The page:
At the poker table, stereotypes can be good as a starting point. I sit down at a table. I've never played with anybody before in my whole life-- its a kid's [who has] a baseball cap and he's wearing headphones and a hoody. I look at that guy and I say this guy definitely views himself as a poker player and he's probably going to be trying fancy plays. I can make some assumptions about how that person is going to behave given that I might get in a hand with them before I’ve ever seen them play. I need kind of a jumping off point. If I see a businessman [in] a tie and suit, they're probably not someone who plays poker all the time, they're probably going to be less experience[d]. They're very likely to be conservative in their play in [and] less likely to be making plays on me. I can make certain assumptions about the way people play in, butI have to be willing to update those as I see them play hands. It might turn out that the kid with the baseball cap [is] only [dressed] that way because he's seen people dress like that on TV, and he's actually the worst poker player I've ever seen. Likewise the businessmen might actually be very good. It turns out that there are stereotypes that you can make about women at the table. They tend to be less aggressive; they tend to be more straightforward, so when they bet it's more likely that they have it. They do make plays, they are very unlikely to be bluffing you. They tend to be more passive players rather than more aggressive players. That comes from them being less experienced because women tend not [to] play poker a lot. When a woman sits down at the table, [you] could make the reasonable assumption that they are probably a less experienced player and they're going to have certain attributes. As soon as you start seeing them play you have to change [your] mind.
Topic: “Lucky” bitch
Annie Duke: The advantage to being a woman is that men are very unwilling to change their minds about who you are as a person, because the stereotypes that men have about women and their emotional reactions have been built into them since they were little tiny baby's. It's very hard for them to undo a lifetime of stereotypes. They tend not to update their information about you based on who you are. The best example I can give is a hand that I actually played against or having for this guy, and this was back in Montana, this guy raised with King, nine of diamonds, and I re-raised them with ace, king of hearts and they called me, and the board came a king and two small hearts. And so, he flopped a king but had a nine with it, and I flopped a king, but I had an ace with it. So, I had, by far, the best hand. And he bet and I raised and he re-raised me, and I re-raised him, and re-raised me, and I re-raised him, and he finally called. And then on the next card, he checked and I bet, and he raised me, and I re-raised him, and he called. And then on the next card, he checked, and I bet, and he called. So, I turned over my ace, king of hearts. And notice, at no time did I have the worst hand. I had the best hand literally from start to finish. I behaved completely rationally in the hand. And so anyway, I turned my hand over, and now he flips his hand face up on the table and he’s like, “You see what a lucky bitch she is? She’s always so lucky. You know, what are you supposed to do, she’s so lucky.” And so on and so forth. And this really came from his inability to accept that I might just be a better player than him. And I might have just had a better hand than he did. He had to attribute it to luck because he was unwilling to update his stereotype of who I was as a person.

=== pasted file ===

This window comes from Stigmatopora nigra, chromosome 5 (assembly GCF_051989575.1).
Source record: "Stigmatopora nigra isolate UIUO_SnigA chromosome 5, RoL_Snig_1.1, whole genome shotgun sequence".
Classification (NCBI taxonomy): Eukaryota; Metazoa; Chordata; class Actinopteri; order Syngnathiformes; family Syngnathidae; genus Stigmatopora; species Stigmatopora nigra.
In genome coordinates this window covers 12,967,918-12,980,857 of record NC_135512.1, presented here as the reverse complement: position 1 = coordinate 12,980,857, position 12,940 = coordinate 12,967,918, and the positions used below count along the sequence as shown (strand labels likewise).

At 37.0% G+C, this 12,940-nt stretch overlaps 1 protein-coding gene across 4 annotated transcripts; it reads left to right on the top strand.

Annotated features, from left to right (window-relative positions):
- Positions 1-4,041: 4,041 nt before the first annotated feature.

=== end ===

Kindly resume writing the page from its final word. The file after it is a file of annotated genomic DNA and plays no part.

Now, this person actually, I found out a few years later, beat his wife almost on a nightly basis. So, you can imagine how strong his views of women were in terms of not wanting to give them credit and I was really horrified when I found that out, but interestingly not surprised because he was one of those C-word people. So, but that’s really common. So, I sort of divide men into three categories – well four categories. There’s men who are rational and they treat you as any other player at the table, so that’s category one. So, those people aren’t advantageous to you. But the first category that you can work to your advantage is the person who is angry that you are there. It’s their game; it’s a man’s game.
Topic: Poker’s four types of men